- Samford University student, Anna Boldt

Thursday, June 11, 2015

Do You Believe in God? Paynes in Czech Republic


Stephen passing out bingo cards to 6th graders in 
PelhÅ™imov, Czech Republic.  Not only was bingo 
a helpful tool to teach English, but with the learning 
came much laughter and competition.
My story actually takes place on our very first day of teaching.  The night before Meredith was up most of the night with an upset stomach, so I went to teach by myself the first day.  In the class of 9th graders, rather than introducing myself, I suggested the class ask me questions to get to know me.  Questions you might expect were asked: How old are you? Where are you from?  What do you like to do in your free time?

After answering about 10 questions of this type, I asked for one more before we started the lesson.  A guy in the back of the room raised his hand, and asked, “Do you believe in God?”  I replied with a simple, “Yes,” but then I asked him the same question.  He said he did not.  So I asked the rest of the class, “Do any of you believe in God?”  All 25 students said they did not.  The question is vague of course; I mean, about which God are we even talking?  But that is beside the point.  I knew the statistics of Christianity in the Czech Republic, so I wasn’t surprised by their response.  But in that moment, statistics became people, people traveling to hell.

After class, I wanted to know why that student asked me if I believed in God.  I caught him going out the door and asked, “Of all questions, why that one?  You could have asked me anything, but you asked if I believed in God.  Why?”  His response is what I hope you find encouraging.  He answered, “Because there was an American here last year (whom he even remembered by name) that said he believed in God.  So I wanted to see if you did too.”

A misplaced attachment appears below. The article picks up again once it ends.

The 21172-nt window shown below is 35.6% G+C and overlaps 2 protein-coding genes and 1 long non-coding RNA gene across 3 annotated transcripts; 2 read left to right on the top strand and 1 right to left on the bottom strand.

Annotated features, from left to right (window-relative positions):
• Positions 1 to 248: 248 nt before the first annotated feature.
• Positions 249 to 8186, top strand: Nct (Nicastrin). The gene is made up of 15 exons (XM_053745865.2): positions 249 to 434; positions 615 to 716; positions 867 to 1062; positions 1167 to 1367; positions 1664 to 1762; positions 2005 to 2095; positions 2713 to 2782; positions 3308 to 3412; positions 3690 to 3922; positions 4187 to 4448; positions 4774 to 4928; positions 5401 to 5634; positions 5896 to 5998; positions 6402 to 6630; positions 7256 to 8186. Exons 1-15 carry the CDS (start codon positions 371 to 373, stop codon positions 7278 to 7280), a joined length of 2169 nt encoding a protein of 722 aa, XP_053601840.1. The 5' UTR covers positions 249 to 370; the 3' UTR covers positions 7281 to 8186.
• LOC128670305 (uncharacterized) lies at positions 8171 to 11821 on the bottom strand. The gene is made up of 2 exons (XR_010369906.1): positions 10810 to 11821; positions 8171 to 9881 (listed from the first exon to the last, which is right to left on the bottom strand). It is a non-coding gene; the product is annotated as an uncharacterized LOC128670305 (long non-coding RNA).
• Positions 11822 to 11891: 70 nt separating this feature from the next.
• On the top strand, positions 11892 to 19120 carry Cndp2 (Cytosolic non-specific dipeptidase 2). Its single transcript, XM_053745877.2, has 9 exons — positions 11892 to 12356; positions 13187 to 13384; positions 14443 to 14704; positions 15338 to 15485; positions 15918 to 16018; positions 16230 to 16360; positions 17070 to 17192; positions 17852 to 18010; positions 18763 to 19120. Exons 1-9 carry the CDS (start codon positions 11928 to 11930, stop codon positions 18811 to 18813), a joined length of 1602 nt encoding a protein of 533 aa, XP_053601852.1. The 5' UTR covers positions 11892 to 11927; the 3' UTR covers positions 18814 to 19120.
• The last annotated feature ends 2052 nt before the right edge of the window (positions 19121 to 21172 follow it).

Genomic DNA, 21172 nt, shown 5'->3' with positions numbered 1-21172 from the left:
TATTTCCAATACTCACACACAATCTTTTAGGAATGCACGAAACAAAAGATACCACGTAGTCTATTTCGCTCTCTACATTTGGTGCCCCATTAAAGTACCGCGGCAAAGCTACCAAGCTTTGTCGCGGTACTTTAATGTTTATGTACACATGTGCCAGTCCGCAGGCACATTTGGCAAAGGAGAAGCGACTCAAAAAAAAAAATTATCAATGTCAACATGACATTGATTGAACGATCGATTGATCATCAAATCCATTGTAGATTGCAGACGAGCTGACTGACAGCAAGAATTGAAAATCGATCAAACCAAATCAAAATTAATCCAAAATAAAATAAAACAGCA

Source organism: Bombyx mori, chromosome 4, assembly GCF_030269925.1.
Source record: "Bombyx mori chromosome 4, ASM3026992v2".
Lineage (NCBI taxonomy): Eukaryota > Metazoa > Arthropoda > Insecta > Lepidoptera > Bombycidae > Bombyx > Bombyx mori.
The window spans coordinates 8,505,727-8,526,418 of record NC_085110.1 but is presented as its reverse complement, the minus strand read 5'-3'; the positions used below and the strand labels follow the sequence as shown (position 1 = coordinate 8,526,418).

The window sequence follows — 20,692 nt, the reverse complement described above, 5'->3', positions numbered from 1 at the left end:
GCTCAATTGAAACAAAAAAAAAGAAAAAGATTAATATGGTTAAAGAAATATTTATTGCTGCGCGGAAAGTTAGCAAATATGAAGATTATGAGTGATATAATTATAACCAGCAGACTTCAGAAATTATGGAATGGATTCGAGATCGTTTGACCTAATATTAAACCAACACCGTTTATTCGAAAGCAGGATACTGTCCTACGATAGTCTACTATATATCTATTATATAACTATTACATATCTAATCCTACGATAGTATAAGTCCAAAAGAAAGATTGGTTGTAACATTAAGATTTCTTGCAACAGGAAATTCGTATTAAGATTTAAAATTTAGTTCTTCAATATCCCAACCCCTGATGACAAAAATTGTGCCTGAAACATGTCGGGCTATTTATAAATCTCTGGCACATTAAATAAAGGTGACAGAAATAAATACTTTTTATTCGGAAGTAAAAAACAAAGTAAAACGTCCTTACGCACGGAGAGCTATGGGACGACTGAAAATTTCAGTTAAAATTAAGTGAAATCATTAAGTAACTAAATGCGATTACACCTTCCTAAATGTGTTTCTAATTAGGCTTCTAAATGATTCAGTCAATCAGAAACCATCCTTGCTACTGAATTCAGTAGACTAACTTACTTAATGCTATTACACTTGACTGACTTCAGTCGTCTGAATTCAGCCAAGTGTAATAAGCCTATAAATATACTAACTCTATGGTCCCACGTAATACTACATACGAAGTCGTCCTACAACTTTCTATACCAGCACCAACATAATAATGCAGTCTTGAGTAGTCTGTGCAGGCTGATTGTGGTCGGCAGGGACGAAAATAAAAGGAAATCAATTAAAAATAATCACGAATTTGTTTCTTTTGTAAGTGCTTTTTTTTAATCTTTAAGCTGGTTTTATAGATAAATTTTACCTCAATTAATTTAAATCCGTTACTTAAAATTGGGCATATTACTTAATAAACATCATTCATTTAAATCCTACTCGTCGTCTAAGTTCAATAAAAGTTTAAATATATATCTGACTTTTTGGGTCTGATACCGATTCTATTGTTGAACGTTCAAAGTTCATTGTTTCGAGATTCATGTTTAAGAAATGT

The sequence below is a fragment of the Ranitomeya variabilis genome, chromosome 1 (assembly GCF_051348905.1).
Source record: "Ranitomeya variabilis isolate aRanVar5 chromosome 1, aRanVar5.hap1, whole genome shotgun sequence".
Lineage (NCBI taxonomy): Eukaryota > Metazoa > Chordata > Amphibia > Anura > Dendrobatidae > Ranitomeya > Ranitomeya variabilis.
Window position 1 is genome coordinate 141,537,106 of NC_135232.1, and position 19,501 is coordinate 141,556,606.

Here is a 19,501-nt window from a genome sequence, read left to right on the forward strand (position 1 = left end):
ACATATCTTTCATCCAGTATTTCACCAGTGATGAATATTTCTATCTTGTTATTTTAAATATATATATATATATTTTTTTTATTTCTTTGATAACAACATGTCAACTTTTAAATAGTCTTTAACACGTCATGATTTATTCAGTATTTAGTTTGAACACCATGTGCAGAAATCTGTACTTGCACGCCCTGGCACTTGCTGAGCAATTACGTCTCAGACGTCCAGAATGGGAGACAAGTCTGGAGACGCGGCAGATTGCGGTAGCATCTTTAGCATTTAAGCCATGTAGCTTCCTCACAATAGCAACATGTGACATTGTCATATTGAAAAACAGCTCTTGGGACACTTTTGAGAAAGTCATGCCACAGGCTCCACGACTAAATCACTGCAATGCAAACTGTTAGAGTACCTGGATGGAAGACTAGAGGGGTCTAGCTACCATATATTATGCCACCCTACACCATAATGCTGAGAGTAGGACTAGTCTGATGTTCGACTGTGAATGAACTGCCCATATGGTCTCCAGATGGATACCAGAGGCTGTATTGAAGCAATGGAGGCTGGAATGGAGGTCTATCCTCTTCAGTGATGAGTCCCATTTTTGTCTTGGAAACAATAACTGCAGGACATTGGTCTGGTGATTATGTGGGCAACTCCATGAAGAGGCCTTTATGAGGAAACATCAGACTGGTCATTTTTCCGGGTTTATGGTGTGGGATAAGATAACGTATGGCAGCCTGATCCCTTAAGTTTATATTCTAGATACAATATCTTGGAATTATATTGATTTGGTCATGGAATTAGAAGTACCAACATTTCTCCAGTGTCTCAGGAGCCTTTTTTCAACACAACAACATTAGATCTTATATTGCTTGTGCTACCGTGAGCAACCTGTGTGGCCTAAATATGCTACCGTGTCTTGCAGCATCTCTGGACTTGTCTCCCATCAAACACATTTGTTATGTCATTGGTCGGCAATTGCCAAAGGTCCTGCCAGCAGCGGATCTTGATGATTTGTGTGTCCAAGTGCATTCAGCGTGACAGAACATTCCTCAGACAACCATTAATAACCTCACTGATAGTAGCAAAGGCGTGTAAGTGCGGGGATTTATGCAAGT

Be encouraged that when you leave the mission field overseas, the words you spoke remain. Remember this!  Every place God has taken you to share his gospel remains a place where the gospel seed was sewn – that is, if you actually proclaimed it.  So when others come along, God continues through them what he began with you.  It is ultimately God’s work after all.

- Stephen Payne



Meredith Payne (Stephen's wife) is teaching a class of 7th graders in PelhÅ™imov, Czech Republic.  She became  a celebrity in the schools (we were the only Americans in the city), as many students got selfies with her afterwards.


Monday, June 8, 2015

SU Students in East Asia

Our team is doing well and loving it here and no one is sick so far! We arrived on Sunday May 24 at 6am after a 14 hour train ride! It was an interesting experience to say the least. We spent the first week sitting in on English classes meeting students and helping them out with their English lesson. After class the students we met always took us to lunch or dinner. We made a lot of friends this way. Everyone is so friendly here to us. It's like we are famous-random people on the street take pictures of us everywhere we go.